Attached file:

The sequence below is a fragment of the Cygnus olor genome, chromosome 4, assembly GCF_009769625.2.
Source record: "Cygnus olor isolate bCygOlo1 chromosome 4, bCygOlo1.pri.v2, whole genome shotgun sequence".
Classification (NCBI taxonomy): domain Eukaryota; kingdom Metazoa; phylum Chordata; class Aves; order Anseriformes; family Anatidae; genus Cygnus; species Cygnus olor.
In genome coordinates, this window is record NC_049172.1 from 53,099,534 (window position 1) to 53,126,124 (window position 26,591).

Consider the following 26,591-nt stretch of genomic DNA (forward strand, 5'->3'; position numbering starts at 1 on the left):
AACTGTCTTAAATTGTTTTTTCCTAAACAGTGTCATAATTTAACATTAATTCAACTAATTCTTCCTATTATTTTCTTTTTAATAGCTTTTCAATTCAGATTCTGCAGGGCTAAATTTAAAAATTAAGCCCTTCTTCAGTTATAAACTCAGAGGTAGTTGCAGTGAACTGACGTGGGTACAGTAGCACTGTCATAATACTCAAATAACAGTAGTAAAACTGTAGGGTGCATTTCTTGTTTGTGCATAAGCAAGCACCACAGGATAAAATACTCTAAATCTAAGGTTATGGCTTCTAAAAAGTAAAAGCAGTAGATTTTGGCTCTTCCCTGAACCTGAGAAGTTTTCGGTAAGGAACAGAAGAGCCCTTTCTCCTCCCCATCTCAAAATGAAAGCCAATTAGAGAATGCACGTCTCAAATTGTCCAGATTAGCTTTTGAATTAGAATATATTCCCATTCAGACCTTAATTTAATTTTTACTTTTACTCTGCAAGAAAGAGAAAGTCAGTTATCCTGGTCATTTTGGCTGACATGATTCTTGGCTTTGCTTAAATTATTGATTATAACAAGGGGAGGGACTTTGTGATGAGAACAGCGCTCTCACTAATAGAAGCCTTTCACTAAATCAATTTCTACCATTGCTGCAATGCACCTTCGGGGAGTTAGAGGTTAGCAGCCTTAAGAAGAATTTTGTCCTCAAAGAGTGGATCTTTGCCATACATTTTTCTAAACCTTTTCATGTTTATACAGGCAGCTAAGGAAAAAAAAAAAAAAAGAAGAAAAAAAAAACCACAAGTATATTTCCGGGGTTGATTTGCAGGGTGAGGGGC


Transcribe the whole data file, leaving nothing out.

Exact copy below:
The sequence below is a fragment of the Cygnus olor genome, chromosome 4, assembly GCF_009769625.2.
Source record: "Cygnus olor isolate bCygOlo1 chromosome 4, bCygOlo1.pri.v2, whole genome shotgun sequence".
Classification (NCBI taxonomy): domain Eukaryota; kingdom Metazoa; phylum Chordata; class Aves; order Anseriformes; family Anatidae; genus Cygnus; species Cygnus olor.
In genome coordinates, this window is record NC_049172.1 from 53,099,534 (window position 1) to 53,126,124 (window position 26,591).

Consider the following 26,591-nt stretch of genomic DNA (forward strand, 5'->3'; position numbering starts at 1 on the left):
AACTGTCTTAAATTGTTTTTTCCTAAACAGTGTCATAATTTAACATTAATTCAACTAATTCTTCCTATTATTTTCTTTTTAATAGCTTTTCAATTCAGATTCTGCAGGGCTAAATTTAAAAATTAAGCCCTTCTTCAGTTATAAACTCAGAGGTAGTTGCAGTGAACTGACGTGGGTACAGTAGCACTGTCATAATACTCAAATAACAGTAGTAAAACTGTAGGGTGCATTTCTTGTTTGTGCATAAGCAAGCACCACAGGATAAAATACTCTAAATCTAAGGTTATGGCTTCTAAAAAGTAAAAGCAGTAGATTTTGGCTCTTCCCTGAACCTGAGAAGTTTTCGGTAAGGAACAGAAGAGCCCTTTCTCCTCCCCATCTCAAAATGAAAGCCAATTAGAGAATGCACGTCTCAAATTGTCCAGATTAGCTTTTGAATTAGAATATATTCCCATTCAGACCTTAATTTAATTTTTACTTTTACTCTGCAAGAAAGAGAAAGTCAGTTATCCTGGTCATTTTGGCTGACATGATTCTTGGCTTTGCTTAAATTATTGATTATAACAAGGGGAGGGACTTTGTGATGAGAACAGCGCTCTCACTAATAGAAGCCTTTCACTAAATCAATTTCTACCATTGCTGCAATGCACCTTCGGGGAGTTAGAGGTTAGCAGCCTTAAGAAGAATTTTGTCCTCAAAGAGTGGATCTTTGCCATACATTTTTCTAAACCTTTTCATGTTTATACAGGCAGCTAAGGAAAAAAAAAAAAAAAGAAGAAAAAAAAAACCACAAGTATATTTCCGGGGTTGATTTGCAGGGTGAGGGGC